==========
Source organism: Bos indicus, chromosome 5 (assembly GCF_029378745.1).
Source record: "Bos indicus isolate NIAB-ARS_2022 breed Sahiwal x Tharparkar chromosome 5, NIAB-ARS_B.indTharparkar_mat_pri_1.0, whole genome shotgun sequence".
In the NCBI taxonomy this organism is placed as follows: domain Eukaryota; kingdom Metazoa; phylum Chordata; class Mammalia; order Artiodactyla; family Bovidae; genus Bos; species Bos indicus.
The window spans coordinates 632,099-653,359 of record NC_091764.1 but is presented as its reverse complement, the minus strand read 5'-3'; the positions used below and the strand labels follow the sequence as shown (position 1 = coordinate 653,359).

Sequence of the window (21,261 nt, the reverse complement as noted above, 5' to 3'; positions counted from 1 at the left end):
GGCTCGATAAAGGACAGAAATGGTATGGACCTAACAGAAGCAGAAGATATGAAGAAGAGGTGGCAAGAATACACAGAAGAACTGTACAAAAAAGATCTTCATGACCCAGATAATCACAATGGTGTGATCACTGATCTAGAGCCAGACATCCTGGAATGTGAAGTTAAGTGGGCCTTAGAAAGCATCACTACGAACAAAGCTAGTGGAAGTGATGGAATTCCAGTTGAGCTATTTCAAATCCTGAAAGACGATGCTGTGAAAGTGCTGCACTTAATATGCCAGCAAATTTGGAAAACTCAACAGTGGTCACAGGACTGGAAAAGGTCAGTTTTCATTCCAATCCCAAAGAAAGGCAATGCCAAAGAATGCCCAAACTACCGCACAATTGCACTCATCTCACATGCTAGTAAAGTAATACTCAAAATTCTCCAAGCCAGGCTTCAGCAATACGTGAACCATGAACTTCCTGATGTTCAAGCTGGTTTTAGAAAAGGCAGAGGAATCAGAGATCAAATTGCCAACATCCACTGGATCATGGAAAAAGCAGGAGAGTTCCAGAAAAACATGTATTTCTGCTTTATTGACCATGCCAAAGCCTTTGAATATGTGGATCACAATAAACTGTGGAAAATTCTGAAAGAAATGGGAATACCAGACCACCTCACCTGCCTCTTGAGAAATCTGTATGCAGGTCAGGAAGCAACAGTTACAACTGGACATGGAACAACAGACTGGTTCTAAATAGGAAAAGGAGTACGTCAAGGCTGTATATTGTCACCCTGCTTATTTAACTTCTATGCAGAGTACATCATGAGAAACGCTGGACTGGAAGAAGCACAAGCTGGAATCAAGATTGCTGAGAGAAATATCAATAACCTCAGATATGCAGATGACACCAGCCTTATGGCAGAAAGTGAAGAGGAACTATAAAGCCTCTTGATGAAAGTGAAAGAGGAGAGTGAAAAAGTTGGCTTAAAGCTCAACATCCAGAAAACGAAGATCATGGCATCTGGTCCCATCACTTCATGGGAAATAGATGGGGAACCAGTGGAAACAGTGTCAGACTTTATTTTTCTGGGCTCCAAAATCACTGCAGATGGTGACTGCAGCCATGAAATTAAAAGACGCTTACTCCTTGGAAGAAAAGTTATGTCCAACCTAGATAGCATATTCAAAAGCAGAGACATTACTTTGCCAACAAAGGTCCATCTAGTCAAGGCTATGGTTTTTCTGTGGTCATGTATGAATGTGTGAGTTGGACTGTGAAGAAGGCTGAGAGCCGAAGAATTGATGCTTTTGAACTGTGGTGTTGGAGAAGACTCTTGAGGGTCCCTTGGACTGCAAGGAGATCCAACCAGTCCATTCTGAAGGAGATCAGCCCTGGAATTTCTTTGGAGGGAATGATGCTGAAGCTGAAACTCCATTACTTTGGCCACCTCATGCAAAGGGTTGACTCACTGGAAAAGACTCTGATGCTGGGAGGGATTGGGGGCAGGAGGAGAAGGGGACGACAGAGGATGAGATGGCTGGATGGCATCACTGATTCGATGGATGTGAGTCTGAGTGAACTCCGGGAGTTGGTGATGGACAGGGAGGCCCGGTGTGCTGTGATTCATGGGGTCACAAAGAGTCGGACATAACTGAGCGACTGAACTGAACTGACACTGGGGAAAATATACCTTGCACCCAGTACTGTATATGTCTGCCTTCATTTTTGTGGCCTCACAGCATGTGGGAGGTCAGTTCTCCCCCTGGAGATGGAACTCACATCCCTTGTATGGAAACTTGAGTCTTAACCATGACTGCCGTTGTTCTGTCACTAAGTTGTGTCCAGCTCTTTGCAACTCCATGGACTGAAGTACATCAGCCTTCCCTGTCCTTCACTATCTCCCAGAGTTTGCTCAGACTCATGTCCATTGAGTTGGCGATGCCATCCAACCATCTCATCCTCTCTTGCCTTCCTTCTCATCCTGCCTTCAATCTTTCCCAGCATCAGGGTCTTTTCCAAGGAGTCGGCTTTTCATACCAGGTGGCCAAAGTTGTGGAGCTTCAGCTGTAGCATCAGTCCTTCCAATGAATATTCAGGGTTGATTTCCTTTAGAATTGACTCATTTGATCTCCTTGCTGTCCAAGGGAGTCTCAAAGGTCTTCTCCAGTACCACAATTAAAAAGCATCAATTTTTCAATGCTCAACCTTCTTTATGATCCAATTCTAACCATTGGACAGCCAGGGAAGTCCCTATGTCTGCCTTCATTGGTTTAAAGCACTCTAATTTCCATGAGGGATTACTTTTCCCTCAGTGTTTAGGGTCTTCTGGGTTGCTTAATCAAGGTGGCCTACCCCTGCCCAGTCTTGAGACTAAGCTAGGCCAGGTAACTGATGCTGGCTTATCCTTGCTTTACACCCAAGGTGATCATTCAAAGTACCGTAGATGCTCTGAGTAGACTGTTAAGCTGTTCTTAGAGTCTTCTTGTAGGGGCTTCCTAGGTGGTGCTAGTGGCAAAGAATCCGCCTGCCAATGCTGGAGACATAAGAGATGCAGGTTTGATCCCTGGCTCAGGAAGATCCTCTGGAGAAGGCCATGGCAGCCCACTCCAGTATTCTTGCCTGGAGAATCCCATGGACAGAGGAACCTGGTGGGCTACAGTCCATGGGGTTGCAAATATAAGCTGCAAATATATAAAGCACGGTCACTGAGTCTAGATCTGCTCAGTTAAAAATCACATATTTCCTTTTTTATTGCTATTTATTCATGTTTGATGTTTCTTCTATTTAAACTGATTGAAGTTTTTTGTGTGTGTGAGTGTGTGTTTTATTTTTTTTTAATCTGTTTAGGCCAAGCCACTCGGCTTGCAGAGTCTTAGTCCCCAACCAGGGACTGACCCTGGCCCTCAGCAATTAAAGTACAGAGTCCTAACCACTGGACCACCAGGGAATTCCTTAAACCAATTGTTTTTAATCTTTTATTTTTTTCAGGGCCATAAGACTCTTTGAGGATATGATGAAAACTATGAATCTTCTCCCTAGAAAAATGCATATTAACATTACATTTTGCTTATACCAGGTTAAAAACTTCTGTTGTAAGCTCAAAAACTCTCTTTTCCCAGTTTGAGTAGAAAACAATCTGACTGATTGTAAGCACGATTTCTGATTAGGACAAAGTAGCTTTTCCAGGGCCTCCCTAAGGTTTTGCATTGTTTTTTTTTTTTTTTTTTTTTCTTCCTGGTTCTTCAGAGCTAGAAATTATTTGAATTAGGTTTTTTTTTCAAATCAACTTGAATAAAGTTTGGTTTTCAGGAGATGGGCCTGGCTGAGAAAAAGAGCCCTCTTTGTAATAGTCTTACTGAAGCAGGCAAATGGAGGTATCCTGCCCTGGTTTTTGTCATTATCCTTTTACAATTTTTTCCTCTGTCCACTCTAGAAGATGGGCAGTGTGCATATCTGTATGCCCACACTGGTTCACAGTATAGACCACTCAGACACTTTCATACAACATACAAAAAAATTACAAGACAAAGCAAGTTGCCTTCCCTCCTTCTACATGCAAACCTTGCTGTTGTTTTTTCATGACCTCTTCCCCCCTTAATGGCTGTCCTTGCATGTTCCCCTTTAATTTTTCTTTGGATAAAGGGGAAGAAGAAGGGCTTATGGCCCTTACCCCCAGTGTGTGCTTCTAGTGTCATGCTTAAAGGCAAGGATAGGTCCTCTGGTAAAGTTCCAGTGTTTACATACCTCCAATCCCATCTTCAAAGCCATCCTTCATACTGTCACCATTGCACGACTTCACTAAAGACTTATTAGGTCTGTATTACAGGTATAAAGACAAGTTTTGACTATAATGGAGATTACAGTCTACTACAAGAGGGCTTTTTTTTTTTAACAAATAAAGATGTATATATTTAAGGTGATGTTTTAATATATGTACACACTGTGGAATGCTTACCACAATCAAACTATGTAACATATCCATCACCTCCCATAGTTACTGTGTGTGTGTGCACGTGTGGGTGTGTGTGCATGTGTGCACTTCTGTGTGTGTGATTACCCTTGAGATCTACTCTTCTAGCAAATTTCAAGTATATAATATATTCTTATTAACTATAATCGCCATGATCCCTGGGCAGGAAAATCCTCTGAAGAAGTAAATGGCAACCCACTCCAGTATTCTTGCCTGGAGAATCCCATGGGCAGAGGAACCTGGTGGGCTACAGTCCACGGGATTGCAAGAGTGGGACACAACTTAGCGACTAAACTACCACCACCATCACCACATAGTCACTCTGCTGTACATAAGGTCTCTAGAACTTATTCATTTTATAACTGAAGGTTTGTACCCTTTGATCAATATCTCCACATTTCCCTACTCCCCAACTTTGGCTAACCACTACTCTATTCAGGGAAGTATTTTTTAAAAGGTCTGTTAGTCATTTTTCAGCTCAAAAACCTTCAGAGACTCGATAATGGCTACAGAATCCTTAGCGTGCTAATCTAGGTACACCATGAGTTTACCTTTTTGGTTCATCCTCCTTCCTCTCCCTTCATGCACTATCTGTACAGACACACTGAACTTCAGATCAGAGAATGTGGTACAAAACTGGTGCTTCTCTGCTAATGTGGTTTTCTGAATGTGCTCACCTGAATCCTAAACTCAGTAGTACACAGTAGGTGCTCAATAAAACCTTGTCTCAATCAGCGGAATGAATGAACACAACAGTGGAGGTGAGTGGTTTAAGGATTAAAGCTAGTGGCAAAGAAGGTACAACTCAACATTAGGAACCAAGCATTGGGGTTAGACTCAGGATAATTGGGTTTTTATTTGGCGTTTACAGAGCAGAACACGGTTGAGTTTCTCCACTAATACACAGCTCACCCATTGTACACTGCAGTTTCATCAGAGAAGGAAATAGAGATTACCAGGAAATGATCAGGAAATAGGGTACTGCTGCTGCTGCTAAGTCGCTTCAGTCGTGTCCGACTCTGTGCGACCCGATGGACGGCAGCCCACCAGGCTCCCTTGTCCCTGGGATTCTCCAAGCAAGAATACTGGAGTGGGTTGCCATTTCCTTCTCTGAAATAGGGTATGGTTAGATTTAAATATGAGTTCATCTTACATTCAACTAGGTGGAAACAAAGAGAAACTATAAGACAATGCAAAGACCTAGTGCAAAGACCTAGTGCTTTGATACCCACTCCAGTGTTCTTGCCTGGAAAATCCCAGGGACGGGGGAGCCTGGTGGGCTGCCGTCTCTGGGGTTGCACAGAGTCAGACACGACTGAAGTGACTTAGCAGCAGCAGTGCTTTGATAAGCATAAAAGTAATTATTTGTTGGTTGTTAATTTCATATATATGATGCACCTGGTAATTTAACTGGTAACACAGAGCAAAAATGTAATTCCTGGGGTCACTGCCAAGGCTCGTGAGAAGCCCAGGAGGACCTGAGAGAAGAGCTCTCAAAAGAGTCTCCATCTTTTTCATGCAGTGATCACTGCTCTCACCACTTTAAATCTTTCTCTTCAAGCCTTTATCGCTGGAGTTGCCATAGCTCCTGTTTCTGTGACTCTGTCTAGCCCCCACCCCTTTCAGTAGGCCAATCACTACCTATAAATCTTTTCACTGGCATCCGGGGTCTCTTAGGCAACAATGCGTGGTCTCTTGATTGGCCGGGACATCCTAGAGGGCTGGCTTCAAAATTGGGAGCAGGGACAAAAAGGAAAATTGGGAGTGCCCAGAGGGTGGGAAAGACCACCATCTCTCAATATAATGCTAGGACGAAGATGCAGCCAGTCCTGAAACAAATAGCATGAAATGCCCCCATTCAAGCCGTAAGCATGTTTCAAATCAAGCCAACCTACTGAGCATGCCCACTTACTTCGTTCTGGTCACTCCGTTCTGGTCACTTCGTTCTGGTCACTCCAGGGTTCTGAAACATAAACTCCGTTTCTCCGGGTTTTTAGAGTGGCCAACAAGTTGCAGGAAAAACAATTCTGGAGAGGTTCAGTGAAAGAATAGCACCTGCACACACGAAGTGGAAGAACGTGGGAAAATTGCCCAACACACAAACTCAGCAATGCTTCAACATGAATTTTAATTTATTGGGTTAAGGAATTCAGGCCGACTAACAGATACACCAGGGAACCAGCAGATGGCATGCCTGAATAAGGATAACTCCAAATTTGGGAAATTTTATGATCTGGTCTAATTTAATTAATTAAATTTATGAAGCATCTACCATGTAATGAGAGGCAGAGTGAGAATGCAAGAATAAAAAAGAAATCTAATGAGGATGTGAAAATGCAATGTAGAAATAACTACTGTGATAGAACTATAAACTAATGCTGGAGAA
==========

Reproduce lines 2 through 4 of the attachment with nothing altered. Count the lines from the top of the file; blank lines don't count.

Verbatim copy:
Source record: "Bos indicus isolate NIAB-ARS_2022 breed Sahiwal x Tharparkar chromosome 5, NIAB-ARS_B.indTharparkar_mat_pri_1.0, whole genome shotgun sequence".
In the NCBI taxonomy this organism is placed as follows: domain Eukaryota; kingdom Metazoa; phylum Chordata; class Mammalia; order Artiodactyla; family Bovidae; genus Bos; species Bos indicus.
The window spans coordinates 632,099-653,359 of record NC_091764.1 but is presented as its reverse complement, the minus strand read 5'-3'; the positions used below and the strand labels follow the sequence as shown (position 1 = coordinate 653,359).